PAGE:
Literacy Parent Information

 

 

This is a short piece from the DVD "The Four Helps" a DVD developed by two teachers from Australia, with parents in mind. Research indicates that children who read with trained parents will far out perform readers who do not receive effective parent help. The DVD provides answers to the most commonly asked questions relating to home reading with children. Using the same strategies taught at school, this resource provides vital information and guidance when reading at home with your child.

The DVD was given the rating "Highly Recommended" by the Department of Education, Training and The Arts. 
This DVD features
*Simple yet powerful instruction on supporting children as they read
*Parent friendly language
*Plenty of modelled examples
*Advice that supports the work of your school
*Short, easy to watch segments
*Opportunity to review instructions as often as you like 
*Advice for parents of reluctant readers.

www.commongroundlearning.com
email: info@commongroundlearning.com.au


For more photos and information about literacy at Killara click on the link below

Literacy learning at Killara


Helping at Home with Reading

Read Together

Reading to children, even for a few minutes each day, prepares them to read and encourages a positive attitude toward reading. Children who are read to at home learn to read more easily, have a higher vocabulary, and are more likely to develop a love for reading than those who are not read to on a regular basis. Simply put, this cannot be done too early or too often.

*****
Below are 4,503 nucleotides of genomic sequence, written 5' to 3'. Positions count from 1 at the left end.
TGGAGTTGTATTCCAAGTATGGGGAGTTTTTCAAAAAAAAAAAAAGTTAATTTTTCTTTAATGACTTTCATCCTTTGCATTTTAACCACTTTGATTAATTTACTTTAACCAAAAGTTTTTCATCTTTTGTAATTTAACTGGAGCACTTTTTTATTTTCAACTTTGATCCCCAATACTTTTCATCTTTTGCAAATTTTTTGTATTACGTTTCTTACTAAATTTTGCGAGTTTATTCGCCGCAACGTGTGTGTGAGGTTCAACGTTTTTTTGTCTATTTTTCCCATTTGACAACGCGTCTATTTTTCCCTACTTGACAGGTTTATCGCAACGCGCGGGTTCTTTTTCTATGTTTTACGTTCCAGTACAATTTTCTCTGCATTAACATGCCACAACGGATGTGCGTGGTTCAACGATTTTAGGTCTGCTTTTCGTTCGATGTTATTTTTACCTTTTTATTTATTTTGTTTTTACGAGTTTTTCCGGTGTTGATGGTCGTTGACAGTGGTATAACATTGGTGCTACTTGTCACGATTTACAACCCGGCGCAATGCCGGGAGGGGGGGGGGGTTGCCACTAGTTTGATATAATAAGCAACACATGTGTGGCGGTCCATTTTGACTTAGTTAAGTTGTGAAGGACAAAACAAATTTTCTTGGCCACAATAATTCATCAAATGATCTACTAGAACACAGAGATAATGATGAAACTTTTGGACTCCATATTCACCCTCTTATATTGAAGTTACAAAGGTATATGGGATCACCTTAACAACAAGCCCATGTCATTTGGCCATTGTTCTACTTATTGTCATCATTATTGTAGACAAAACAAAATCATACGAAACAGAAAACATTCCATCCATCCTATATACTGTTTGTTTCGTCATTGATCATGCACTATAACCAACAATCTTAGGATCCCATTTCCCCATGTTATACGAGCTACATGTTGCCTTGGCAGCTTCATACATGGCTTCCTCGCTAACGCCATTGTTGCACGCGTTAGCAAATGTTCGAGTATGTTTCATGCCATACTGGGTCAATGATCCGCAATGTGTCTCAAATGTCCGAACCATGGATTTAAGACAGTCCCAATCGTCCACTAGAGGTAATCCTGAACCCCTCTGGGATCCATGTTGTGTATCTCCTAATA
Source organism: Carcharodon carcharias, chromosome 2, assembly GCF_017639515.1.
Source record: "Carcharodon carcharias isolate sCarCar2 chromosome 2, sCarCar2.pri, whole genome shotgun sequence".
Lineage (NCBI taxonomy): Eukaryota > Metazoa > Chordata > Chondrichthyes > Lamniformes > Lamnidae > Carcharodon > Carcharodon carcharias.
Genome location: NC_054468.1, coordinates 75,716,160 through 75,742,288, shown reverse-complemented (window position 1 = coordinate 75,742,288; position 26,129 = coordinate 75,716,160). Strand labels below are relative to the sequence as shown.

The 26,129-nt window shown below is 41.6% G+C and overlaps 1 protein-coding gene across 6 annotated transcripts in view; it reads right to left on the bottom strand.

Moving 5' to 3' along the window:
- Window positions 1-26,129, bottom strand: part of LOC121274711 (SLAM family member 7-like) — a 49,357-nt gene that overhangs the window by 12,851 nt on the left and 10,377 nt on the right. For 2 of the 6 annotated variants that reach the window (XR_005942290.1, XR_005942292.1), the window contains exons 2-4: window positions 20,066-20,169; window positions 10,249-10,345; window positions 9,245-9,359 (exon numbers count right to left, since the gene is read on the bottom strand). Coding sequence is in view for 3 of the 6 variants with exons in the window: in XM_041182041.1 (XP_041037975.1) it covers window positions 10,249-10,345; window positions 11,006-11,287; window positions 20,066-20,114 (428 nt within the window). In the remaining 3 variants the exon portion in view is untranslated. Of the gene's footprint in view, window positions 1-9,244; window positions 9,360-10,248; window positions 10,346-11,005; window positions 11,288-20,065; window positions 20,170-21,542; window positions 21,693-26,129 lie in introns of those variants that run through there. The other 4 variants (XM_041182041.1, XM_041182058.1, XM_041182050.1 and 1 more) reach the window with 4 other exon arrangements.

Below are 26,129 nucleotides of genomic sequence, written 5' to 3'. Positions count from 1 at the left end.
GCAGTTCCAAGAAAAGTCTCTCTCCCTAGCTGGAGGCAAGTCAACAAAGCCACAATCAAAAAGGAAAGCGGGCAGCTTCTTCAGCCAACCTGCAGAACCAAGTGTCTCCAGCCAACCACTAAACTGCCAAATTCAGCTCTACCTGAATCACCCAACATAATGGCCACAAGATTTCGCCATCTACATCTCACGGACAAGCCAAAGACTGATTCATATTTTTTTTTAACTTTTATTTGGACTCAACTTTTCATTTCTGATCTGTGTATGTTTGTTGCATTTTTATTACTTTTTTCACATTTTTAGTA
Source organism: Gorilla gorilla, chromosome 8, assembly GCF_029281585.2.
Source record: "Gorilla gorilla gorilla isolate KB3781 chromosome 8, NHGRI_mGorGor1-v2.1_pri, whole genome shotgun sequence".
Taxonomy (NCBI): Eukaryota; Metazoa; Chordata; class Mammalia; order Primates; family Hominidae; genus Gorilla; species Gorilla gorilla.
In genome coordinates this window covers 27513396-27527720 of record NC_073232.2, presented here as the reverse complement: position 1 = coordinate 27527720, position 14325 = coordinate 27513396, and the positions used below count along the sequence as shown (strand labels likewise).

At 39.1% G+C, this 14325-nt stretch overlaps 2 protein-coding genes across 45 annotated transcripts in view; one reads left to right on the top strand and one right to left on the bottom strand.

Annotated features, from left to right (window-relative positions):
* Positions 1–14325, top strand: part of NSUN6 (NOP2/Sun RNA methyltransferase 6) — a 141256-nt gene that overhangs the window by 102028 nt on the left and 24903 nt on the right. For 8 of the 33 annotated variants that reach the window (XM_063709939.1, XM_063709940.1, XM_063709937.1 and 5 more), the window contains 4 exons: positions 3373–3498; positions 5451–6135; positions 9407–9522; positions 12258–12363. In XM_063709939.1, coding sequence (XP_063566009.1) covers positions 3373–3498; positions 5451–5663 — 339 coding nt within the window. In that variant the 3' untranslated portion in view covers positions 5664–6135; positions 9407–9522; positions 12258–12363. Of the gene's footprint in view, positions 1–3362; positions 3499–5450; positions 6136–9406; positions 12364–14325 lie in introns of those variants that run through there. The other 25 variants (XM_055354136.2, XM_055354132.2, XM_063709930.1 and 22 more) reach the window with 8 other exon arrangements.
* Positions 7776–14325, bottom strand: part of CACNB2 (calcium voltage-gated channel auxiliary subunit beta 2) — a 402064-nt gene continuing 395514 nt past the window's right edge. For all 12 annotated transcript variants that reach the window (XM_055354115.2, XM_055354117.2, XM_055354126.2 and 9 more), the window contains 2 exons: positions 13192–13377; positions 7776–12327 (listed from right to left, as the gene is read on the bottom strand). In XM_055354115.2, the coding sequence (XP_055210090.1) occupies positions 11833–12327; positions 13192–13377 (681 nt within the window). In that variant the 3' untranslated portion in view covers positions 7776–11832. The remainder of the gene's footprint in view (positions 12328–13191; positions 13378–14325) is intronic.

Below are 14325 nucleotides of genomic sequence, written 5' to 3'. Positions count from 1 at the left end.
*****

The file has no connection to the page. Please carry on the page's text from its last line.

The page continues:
Story-Telling
Story-telling is a great way to extend your child’s language and listening skills, as well as expanding their imagination. Either you can tell the story, or encourage your child to tell the story.

Story-telling might be about:
  • A favourite character from a book or television program.
  • Another family member.
  • Your child’s favourite toy.
 
Here are some tips to start your storytelling:
  • Make it exciting, with different voices, puppets, props or a finger play.
  • Start with what interests your child.
  • Create a character and setting.

 


Helping at Home with Writing

Writing Ideas

Use your child’s experiences to create links between talking, writing and reading. Here are some steps to follow:

  • Ask your child to talk about an experience or something that interests them.

  • Ask your child what part of the conversation they would like you to write.

  • As your child is talking write down their ideas. Use the child’s language.

  • Ask your child to read back the writing.

  • Your child may want to draw a picture or create something to match the writing.